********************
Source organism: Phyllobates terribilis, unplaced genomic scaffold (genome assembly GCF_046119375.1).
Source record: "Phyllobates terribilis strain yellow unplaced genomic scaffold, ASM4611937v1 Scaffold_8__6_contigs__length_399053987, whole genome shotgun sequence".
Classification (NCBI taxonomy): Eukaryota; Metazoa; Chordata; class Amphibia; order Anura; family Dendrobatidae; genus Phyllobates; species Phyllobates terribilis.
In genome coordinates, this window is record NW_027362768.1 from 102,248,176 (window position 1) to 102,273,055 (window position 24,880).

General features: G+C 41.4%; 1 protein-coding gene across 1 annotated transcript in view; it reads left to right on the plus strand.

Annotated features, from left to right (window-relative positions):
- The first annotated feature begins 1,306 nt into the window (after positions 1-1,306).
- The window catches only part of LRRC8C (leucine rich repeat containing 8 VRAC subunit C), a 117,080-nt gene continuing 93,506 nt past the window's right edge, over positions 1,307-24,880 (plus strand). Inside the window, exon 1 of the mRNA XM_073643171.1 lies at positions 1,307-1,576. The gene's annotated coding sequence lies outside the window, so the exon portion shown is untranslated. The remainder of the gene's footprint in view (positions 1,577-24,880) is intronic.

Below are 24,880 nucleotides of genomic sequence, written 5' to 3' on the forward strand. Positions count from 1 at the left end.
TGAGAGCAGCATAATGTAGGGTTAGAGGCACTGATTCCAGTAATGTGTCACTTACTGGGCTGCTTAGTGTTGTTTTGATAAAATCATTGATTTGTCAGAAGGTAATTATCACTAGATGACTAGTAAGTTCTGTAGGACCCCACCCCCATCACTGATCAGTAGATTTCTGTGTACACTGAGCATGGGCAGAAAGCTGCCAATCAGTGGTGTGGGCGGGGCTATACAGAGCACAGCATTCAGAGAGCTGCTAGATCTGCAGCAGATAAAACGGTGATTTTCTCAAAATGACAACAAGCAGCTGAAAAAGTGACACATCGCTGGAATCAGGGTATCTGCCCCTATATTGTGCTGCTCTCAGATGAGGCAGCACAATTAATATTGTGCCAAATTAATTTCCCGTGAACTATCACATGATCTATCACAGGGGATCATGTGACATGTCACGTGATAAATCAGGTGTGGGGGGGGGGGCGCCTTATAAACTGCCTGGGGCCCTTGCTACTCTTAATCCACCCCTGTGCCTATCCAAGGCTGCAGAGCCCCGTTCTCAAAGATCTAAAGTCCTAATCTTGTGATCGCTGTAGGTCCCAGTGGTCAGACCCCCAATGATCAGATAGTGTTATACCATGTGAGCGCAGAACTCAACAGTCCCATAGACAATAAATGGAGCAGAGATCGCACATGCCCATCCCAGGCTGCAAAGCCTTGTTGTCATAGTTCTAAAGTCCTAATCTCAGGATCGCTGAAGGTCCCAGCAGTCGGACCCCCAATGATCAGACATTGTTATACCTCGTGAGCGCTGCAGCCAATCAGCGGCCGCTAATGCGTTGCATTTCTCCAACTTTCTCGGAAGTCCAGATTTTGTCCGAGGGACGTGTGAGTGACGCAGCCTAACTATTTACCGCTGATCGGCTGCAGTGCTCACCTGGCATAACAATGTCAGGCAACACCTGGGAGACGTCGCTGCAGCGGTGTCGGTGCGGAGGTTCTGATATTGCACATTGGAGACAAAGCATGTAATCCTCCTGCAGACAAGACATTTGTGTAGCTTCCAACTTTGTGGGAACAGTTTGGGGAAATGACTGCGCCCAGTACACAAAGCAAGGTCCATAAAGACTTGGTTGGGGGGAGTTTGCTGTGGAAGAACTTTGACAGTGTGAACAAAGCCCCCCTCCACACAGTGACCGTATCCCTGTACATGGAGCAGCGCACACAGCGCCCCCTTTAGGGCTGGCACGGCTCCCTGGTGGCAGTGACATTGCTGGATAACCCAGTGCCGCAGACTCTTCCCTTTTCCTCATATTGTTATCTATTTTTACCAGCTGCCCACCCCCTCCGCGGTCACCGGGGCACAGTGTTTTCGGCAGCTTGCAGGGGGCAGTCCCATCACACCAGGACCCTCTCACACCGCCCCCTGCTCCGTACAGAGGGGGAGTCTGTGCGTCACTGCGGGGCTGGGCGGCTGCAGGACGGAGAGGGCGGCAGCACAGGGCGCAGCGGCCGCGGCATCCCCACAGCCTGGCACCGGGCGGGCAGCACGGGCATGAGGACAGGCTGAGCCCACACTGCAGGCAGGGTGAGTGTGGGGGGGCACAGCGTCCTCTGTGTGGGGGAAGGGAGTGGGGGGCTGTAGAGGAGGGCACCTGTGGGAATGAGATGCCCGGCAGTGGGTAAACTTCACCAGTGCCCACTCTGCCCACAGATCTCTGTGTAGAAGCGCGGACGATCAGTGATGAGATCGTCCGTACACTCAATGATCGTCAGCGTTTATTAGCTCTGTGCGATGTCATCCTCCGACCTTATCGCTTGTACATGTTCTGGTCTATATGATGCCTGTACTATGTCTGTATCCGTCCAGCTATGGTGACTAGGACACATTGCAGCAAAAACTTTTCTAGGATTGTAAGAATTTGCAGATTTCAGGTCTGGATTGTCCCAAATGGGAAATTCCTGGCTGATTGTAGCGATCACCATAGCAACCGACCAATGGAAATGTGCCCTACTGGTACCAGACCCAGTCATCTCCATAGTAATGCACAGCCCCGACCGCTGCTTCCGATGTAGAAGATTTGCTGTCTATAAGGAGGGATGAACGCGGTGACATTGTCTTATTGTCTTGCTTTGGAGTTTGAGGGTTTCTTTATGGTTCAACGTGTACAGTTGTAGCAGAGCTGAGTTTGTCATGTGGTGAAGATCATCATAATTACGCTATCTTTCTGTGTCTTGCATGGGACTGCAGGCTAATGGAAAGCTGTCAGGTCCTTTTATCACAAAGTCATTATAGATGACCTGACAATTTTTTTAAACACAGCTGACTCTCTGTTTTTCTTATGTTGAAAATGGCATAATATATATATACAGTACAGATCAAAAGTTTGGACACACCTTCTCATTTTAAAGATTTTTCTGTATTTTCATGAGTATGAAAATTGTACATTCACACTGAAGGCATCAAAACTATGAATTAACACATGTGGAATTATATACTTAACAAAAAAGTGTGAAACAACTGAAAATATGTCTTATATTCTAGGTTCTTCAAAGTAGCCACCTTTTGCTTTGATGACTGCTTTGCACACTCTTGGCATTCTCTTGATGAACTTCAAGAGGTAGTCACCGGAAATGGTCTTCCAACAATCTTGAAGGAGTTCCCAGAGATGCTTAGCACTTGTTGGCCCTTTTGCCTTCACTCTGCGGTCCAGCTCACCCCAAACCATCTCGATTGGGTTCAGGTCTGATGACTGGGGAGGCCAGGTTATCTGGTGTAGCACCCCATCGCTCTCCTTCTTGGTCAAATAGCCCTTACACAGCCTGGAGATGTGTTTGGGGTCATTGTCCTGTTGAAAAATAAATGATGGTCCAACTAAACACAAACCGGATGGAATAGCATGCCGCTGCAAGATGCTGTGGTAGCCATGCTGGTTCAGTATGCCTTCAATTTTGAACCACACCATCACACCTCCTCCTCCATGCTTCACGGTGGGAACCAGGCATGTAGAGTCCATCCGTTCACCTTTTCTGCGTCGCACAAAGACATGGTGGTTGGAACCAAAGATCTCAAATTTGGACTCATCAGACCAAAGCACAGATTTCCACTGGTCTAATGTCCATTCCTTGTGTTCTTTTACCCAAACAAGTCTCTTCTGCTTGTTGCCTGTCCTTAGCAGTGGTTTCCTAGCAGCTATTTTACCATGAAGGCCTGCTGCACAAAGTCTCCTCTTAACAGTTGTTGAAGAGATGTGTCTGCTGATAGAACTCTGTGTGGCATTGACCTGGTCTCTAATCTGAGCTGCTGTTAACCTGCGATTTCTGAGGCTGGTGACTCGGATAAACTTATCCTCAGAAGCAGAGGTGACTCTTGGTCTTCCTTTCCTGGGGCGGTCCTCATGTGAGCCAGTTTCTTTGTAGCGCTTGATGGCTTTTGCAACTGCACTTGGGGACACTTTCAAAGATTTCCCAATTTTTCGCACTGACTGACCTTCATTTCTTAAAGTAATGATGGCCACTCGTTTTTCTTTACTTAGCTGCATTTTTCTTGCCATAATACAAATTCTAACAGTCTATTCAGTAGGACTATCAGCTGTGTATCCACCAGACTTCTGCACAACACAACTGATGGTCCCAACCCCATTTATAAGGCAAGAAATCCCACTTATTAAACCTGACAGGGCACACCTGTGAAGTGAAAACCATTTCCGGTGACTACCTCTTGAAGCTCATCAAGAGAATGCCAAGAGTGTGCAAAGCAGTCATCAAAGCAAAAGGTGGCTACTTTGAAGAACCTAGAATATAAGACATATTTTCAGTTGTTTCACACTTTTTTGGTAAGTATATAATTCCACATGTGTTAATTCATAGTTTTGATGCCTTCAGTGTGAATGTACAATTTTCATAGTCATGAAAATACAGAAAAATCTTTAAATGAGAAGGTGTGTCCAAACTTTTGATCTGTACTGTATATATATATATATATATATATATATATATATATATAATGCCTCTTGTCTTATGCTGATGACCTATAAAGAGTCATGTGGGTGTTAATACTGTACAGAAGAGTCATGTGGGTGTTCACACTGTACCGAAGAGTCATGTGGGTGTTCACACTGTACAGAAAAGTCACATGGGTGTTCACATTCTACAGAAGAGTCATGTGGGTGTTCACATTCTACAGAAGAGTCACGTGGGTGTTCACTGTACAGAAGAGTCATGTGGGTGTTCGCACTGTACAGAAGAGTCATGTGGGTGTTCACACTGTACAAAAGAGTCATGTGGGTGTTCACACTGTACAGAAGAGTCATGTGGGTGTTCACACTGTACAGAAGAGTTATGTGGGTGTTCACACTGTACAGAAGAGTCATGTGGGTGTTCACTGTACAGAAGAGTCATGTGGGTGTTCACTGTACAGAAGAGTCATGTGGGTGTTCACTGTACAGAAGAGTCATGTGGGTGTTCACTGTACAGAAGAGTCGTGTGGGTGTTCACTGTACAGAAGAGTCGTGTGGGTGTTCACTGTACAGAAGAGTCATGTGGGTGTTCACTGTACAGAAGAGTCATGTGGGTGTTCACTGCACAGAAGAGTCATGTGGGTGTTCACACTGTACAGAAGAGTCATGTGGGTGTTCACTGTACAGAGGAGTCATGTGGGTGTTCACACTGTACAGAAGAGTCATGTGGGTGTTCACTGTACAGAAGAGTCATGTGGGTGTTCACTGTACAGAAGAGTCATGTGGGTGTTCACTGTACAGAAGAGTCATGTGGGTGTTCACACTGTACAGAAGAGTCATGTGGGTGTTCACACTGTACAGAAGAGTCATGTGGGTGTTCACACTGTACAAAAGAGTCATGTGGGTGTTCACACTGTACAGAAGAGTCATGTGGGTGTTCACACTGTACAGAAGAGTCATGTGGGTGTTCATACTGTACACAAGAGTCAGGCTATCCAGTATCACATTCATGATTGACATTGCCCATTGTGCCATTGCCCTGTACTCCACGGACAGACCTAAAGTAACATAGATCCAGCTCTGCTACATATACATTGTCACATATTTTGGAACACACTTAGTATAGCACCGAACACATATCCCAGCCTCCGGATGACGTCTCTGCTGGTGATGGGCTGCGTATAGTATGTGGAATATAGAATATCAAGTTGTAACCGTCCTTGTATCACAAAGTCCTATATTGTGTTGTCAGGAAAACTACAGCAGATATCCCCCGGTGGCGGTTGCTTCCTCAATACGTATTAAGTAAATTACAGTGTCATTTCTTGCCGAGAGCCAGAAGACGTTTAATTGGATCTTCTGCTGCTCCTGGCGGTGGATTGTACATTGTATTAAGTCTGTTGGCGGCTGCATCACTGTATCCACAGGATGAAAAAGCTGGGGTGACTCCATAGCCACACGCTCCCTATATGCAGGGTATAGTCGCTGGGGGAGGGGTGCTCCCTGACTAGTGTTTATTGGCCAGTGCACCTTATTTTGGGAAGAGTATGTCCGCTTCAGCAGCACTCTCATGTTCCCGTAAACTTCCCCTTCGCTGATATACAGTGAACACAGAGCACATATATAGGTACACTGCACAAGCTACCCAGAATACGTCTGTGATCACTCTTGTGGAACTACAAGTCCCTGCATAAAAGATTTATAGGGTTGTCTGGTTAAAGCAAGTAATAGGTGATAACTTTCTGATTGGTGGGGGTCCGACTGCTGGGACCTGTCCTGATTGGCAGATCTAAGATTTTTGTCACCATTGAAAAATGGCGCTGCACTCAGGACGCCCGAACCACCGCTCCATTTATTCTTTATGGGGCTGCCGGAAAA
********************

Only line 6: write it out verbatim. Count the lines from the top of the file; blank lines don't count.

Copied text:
Annotated features, from left to right (window-relative positions):